iTrace Visual Function Analyzer
The iTrace from Tracey Technologies is a comprehensive analytical tool that offers a unique and profound understanding of the eye’s optical system and its effect on visual function. Its combination of sophisticated diagnostic capabilities and patient-centric features makes it an essential device for CCRS.
The iTrace Visual Function Analyzer, produced by Tracey Technologies, is a revolutionary device that integrates ray tracing aberrometry and corneal topography. It is the first-ever diagnostic machine that offers real-time analysis from a patient’s perspective, providing both objective and subjective data about the visual quality. It is highly effective in diagnosing and treating complex optical conditions, such as aberrations and dysfunctions, and plays a critical role in pre-and post-operative assessments. It’s particularly useful for examining patients who have previously undergone eye surgeries (like LASIK, or cataract surgeries) and expressing the importance of correcting for aberrations.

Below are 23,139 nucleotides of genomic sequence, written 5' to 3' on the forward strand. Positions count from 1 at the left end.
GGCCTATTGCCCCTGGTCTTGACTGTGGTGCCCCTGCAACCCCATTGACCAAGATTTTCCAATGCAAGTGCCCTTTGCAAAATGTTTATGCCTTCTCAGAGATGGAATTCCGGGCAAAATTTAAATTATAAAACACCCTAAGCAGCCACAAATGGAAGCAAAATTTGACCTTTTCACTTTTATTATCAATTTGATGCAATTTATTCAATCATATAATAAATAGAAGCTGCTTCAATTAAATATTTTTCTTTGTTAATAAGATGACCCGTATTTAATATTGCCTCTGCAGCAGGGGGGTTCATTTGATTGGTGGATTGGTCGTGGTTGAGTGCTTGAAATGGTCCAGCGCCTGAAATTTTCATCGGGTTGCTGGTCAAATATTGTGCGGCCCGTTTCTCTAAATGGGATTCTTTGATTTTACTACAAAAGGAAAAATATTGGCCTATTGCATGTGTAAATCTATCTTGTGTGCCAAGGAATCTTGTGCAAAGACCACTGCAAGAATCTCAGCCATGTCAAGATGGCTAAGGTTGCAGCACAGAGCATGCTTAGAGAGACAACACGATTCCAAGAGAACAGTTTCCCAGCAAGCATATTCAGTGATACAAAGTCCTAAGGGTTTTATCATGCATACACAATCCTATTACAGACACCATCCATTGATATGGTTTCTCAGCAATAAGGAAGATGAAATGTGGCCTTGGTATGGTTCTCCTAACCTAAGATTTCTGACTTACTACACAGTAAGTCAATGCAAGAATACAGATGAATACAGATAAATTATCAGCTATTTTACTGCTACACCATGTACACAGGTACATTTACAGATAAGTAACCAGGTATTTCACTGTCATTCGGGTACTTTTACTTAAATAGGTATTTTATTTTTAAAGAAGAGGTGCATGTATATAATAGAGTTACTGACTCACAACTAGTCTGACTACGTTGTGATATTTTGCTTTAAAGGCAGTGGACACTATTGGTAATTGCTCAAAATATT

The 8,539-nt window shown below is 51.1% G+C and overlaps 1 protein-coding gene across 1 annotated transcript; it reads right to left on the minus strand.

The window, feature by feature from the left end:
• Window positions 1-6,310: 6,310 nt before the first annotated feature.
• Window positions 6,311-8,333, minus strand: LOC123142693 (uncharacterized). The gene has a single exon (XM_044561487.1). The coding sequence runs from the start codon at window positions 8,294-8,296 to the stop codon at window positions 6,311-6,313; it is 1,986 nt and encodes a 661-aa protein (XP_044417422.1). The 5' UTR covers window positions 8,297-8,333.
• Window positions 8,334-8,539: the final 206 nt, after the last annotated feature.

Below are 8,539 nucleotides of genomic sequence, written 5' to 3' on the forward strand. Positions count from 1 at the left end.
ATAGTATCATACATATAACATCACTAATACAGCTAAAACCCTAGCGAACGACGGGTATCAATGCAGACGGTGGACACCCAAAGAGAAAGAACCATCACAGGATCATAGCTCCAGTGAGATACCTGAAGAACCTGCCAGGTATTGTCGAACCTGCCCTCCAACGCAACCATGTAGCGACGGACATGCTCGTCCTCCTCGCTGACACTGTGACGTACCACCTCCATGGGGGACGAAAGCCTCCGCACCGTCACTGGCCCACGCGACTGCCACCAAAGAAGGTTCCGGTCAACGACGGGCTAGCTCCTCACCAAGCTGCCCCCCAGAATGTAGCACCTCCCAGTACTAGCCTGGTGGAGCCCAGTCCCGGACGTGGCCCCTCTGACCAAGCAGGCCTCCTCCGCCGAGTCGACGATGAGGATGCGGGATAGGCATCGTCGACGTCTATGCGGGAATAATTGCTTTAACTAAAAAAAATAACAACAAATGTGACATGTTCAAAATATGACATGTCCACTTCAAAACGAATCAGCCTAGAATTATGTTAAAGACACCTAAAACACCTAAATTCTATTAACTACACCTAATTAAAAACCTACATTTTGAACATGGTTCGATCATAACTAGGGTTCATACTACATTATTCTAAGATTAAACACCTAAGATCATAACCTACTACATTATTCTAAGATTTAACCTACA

- iFunction: This unique feature of iTrace allows clinicians to simulate visual outcomes with different lenses or surgical interventions, by providing a comprehensive understanding of the eye’s optical system and its effect on visual function, proving to be an indispensable tool for eye care professionals enhancing communication with patients and their understanding of proposed treatment plans. By simulating how proposed treatments will affect vision, it significantly aids in patient education, increasing comfort and satisfaction with treatment plans.
- Ray tracing technology: The iTrace device uses ray tracing technology to measure the wavefront of the eye. This provides a more accurate and complete assessment of the eye’s optical quality than traditional wavefront aberrometers. The iTrace uses a two-part process to analyze the visual system. First, it identifies the patient’s internal and corneal aberrations by illuminating the eye with an input of 256 light rays, and mapping out their paths as they pass through the optical system. The iTrace then compares the difference of these two sets of data (corneal and internal) to determine the patient’s total visual quality.